More and more I am being asked why I do what I do and what drives me. It feels really strange to share my story as I have always been preoccupied by understanding other people and exploring why we do what we do. But, I guess others are equally as intrigued so I ask myself, “Who am I not to share my story?”
In my mind I am just an ordinary girl. I say girl because in my head I am still 20 and see myself as pretty unremarkable. Yet the reality is that I am double that age and have 40 years of experience and a mountain of value and mistakes that have made me who I am today,
So I am an ordinary girl who grew up in a small country town. Life was idyllic in many senses as I didn’t suffer any huge crisis in comparison to many. My family all lived locally and my cousins all went to the same school. I felt very safe and secure growing up and so this isn’t a story of woe and hardship. In fact it is a story about how, given the right environment, anyone can achieve their potential.
The women in my family were strong, bold and opinionated, but filled with heart and family centred. The men and women around me were role models and most were self employed and ran their own building, plumbing or carpentry businesses. My Step Father was incredibly driven and successful, and rose to the board of a manufacturing company.
I was challenged intellectually and to question everything. This curiosity is a gift for which I am eternally grateful.
Growing up I was looked around and saw female role models everywhere. Madonna was top of the charts and breaking many social norms about the role of a woman. The Queen was head of state, Diana was queen of hearts and Margaret Thatcher was the Iron Lady. I recall being in awe of Kate Adie, a female news reporter who put herself in direct danger to share powerful stories from around the world. From my secure background is wasn’t difficult to find inspiration from these amazing and strong leaders. Wisdom, strength, sexuality, courage, duty and caring were on display and I never questioned why a woman couldn’t Lead.
I was made head girl at 16 and that was the first time I really encountered my inner imposter. I couldn’t understand why I had been selected and had to question the teachers decision. They explained that it was because I was confident, driven and ambitious, but equally I could empathise and connect with people across all social backgrounds, ages and authority. Wow, pretty cool, but I didn’t really believe it.
It was around this time that I started to form my beliefs about life, and to question what I would do to make a living. I remember with total clarity when a belief fell into my heart and has guided me ever since. I belief with all my being that everyone can achieve their full potential, if they have the right environment and someone else to believe in them, more than they believe in themselves.
I now know this central belief is what has guided me throughout my life. It is why I have written the chapter, “How to Grow Leaders” in the best selling book, Fit-For-Purpose-Leadership#3, why I became a coach and why I became a successful Leader myself.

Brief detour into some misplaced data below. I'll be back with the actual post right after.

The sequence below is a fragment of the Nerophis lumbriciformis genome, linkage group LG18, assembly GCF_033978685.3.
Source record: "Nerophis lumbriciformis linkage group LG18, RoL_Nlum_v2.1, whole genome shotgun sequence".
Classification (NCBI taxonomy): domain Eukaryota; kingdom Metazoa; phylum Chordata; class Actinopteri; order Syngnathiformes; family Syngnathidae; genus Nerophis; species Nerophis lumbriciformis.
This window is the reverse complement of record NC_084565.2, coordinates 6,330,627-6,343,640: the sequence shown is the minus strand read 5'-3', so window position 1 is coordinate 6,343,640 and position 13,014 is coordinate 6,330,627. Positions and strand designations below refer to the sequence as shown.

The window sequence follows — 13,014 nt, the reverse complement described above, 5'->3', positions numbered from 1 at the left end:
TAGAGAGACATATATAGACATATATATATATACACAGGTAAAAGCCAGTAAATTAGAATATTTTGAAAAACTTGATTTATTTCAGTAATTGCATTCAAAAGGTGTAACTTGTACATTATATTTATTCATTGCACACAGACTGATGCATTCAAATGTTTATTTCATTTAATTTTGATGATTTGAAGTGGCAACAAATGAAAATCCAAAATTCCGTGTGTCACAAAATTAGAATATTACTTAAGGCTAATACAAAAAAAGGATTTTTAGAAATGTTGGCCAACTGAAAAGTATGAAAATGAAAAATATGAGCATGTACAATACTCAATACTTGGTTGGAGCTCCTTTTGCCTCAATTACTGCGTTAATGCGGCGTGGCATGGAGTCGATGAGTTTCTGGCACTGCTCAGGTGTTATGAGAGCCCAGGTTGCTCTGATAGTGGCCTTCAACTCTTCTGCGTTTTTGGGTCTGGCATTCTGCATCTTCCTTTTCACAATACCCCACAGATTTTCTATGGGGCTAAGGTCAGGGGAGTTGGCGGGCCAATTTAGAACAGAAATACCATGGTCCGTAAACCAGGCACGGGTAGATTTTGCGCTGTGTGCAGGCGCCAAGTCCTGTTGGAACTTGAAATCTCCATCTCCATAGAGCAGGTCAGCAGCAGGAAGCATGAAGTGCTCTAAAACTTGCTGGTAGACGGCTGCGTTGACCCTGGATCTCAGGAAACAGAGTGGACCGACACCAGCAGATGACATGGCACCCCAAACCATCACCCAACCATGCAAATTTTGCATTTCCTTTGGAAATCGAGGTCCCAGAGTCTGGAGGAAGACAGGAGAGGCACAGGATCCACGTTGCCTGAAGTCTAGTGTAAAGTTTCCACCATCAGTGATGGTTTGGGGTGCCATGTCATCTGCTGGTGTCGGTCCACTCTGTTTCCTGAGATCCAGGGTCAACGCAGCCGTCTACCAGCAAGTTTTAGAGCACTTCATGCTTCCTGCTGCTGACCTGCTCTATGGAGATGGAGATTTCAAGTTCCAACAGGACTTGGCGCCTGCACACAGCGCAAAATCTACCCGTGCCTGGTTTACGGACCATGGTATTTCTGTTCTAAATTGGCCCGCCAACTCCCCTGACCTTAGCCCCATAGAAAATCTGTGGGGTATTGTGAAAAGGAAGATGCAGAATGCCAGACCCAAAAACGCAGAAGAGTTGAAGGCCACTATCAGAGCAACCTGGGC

On one had I was a bold, courageous, driven, strong woman with ideals on changing the world. On the other I was the good girl from a small rural town. This push-pull had quite an impact on me in my 20’s as I tried to have it all. Following my university days I got married pretty quick. I followed the traditional rule book of married at 22, bought a house by 23, mother by 26 and 30, great career in the energy industry. I was hitting the gym, seeing my friends, developing my self and maxing out on life. According to the external world I was living the dream.
But, it was all fake. I was in debt, I was tied down by a house and marriage, I had chosen security and was playing small. By 32 I had reached my THRISIS. I had settled for an ordinary life, not the life I thought I would have. My thirties was a decade of unravelling. I divorced, quit the corporate life, sold my house, I retrained and started again. Where I once was a leader of people by position, now I became the leader of my own life. That was terrifying and exciting.
My story wasn’t going the way I was planning. In my new world I knew no-one, had zero clients, and no idea how I would survive, other than pure grit and a whole load of determination and an amazing foundation of love and support.
I believe that anyone can achieve their full potential if only they have the right environment and support around them.
The next few years of my story were chaotic. I was in a new relationship which was amazing on many levels, but highly destructive for both of us too. In many ways I succeeded, but on a personal level I failed so much. The relationship ended a week before my 40th birthday and was so painful for everyone involved. I wanted to blame him for everything, but being the leader of my own life I knew I had to take responsibility for my part in the relationship. Holding a mirror up to myself was horrific, but necessary and ultimately transformative.
The key themes that I have learned throughout my life so far are simple and inform my story are:
My Story continues. Hopefully I am not even halfway through my life, but I am making a difference. Through the work I do with my clients, leaders and rising talent, I am able to make an impact and to develop leaders to reach their full potential.
I am working with clients from all around the world, and who want to create a positive leadership ripple effect, impacting peoples work, lives, communities and ultimately the world.
But I also know that I am only scratching the surface of my own development, and continue to learn and grow everyday. My children are my biggest teachers right now, and I am excited to help them to create a world that they feel proud of.
My wish for you reader is to
Be bold in your choices, be courageous in your actions and to be true to yourself and your people.